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YouTube // The Royal Institution

Watch How Zero Became a Number

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YouTube // The Royal Institution

Zero is a tricky number. It's the only integer that is neither positive nor negative. You cannot divide by zero, but you can add, multiply, and subtract. It is simultaneously a number (in the sense of an integer) and the absence of a quantity (in the sense of "none"). So how did we get zero, and why is it so odd unusual?

In the short animation below, Dr. Hannah Fry explains the story of zero. It's a number with ancient origins and worldwide implications. Enjoy:

If you're not into video, Wolfram Mathworld explains the math aspects of zero very well (minus the history bits), and this Yale Global article handles the history. (You might also consider that zero can be a hero.)

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Can You Figure Out How Many Triangles Are in This Picture?

Time for another brain teaser. How many triangles do you see here? A Quora user posted the image above (which we spotted on MSN) for fellow brainiacs to chew on. See if you can figure it out. We’ll wait.

Ready?

So, as you can see, all the smaller triangles can combine to become bigger triangles, which is where the trick lies. If you count up every different triangle formed by the lines, you should get 24. (Don’t forget the big triangle!)

Some pedantic Quora users thought it through and realized there are even more triangles, if you really want to go there. There’s a triangle formed by the “A” in the signature in the right-hand corner, and if we’re counting the concept of triangles, the word “triangle” counts, too.

As math expert Martin Silvertant writes on Quora, “A triangle is a mathematical idea rather than something real; physical triangles are by definition not geometrically perfect, but approximations of triangles. In other words, both the pictorial triangles and the words referring to triangles are referents to the concept of a triangle.” So yes, you could technically count the word “triangle.”  (Silvertant also includes a useful graphic explaining how to find all the pictorial triangles.)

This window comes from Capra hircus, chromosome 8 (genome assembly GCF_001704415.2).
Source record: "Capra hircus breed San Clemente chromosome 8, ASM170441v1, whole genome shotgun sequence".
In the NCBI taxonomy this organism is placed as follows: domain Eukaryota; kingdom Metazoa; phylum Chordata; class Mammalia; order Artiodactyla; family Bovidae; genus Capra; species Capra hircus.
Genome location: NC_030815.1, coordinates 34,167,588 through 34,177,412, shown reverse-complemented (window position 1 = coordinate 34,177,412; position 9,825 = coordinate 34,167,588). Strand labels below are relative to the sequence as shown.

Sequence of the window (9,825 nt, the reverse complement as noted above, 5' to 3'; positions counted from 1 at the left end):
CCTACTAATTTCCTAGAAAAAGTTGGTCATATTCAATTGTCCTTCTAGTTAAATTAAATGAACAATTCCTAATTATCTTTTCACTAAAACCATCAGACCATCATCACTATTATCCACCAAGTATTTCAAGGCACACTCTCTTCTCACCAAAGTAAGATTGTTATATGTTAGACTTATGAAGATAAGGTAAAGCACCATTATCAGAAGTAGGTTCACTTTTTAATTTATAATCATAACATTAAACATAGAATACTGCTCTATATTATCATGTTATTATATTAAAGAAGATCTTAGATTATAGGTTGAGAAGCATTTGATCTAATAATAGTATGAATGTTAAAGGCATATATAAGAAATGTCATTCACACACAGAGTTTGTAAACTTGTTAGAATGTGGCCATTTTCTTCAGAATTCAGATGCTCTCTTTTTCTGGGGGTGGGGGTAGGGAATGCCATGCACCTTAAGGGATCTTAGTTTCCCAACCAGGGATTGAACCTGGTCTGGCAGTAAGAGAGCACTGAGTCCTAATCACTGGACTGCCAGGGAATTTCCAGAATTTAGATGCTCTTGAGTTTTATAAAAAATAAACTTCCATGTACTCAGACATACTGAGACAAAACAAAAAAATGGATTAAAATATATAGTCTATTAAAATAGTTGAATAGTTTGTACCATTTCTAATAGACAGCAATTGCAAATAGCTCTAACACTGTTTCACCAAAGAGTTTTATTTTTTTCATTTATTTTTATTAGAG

Check out the whole Quora discussion for in-depth explainers from users about their methods of figuring it out.

[h/t MSN]

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This Puzzling Math Brain Teaser Has a Simple Solution
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iStock

Fans of number-based brainteasers might find themselves pleasantly stumped by the following question, posed by TED-Ed’s Alex Gendler: Which sequence of integers comes next?

1, 11, 21, 1211, 111221, ?

Mathematicians may recognize this pattern as a specific type of number sequence—called a “look-and-say sequence"—that yields a distinct pattern. As for those who aren't number enthusiasts, they should try reading the numbers they see aloud (so that 1 becomes "one one," 11 is "two ones," 21 is "one two, one one,” and so on) to figure the answer.

Still can’t crack the code? Learn the surprisingly simple secret to solving the sequence by watching the video below.

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